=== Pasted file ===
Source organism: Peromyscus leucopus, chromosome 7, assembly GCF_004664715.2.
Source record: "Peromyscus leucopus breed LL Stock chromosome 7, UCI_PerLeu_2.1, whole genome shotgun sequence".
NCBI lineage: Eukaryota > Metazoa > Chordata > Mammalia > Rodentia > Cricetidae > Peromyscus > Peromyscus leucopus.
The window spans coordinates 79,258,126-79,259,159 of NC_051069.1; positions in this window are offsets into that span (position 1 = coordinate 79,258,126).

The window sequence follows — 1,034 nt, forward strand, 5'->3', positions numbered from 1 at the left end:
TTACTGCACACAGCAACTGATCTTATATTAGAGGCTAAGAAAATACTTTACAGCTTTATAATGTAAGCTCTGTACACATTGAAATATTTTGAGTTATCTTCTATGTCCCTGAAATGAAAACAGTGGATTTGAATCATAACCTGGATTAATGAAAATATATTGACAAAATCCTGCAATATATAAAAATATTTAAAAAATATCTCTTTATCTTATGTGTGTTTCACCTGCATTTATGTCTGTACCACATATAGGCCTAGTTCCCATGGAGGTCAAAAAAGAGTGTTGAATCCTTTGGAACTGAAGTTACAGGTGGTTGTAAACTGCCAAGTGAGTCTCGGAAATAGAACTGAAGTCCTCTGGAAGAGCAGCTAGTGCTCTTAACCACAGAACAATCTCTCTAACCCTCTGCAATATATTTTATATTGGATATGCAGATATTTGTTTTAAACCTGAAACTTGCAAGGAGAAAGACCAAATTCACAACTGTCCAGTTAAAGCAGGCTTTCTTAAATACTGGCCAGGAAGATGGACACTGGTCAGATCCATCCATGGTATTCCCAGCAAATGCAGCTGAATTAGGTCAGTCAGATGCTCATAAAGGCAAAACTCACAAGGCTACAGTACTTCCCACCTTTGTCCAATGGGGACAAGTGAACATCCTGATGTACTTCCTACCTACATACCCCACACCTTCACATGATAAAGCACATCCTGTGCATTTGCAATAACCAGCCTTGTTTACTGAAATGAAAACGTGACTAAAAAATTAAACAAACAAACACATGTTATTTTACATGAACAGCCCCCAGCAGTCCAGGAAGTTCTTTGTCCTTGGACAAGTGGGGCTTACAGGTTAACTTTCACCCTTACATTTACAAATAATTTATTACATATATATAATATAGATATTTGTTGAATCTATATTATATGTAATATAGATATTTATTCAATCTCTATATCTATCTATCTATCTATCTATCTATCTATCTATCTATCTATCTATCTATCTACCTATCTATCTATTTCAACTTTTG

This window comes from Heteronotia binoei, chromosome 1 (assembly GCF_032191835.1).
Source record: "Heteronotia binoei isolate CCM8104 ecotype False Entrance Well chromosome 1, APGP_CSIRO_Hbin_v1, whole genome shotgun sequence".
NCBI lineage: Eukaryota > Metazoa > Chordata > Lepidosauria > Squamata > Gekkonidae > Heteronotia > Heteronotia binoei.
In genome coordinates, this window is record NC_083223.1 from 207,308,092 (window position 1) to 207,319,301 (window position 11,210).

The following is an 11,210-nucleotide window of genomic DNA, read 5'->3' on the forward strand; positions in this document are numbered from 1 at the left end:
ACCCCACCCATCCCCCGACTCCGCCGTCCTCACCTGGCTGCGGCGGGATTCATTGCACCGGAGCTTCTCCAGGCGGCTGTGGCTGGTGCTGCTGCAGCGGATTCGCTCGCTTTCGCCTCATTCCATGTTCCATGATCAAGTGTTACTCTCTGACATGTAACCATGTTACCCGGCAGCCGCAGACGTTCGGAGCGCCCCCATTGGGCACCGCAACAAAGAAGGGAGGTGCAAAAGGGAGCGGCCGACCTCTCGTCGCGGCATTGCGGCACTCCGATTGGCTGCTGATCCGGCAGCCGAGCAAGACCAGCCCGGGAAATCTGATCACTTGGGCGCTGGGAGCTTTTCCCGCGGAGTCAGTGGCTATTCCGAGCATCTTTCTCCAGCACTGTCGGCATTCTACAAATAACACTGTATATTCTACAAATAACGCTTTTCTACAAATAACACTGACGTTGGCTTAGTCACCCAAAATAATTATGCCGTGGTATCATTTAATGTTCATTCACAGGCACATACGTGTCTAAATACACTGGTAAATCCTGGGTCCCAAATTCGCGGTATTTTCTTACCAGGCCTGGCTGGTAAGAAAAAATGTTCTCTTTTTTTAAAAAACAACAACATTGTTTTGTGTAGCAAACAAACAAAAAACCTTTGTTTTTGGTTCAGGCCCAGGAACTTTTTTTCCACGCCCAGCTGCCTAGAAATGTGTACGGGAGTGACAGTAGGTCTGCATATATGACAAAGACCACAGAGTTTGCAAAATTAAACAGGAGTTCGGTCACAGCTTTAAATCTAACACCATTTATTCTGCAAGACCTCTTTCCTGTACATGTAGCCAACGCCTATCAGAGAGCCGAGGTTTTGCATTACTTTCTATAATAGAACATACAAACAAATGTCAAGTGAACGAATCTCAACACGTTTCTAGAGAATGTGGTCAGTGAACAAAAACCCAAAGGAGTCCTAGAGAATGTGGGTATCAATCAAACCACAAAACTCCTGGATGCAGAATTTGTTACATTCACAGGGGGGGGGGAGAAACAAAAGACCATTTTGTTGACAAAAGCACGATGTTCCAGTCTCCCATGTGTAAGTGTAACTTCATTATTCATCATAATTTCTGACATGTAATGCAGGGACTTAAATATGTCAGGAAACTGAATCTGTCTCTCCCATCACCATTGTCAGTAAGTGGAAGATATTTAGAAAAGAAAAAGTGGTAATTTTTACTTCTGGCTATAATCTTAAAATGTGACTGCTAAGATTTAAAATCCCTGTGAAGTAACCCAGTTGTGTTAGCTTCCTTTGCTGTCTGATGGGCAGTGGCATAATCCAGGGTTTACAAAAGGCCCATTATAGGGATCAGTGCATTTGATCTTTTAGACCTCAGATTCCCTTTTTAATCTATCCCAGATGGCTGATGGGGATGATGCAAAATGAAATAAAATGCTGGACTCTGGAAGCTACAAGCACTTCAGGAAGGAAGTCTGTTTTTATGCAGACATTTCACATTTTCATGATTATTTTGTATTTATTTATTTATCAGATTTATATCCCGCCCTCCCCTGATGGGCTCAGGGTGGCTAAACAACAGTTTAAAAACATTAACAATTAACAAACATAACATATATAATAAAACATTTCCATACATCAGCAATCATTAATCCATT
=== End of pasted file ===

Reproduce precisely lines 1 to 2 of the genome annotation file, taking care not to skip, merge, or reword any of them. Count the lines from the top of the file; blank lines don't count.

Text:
Source organism: Peromyscus leucopus, chromosome 7, assembly GCF_004664715.2.
Source record: "Peromyscus leucopus breed LL Stock chromosome 7, UCI_PerLeu_2.1, whole genome shotgun sequence".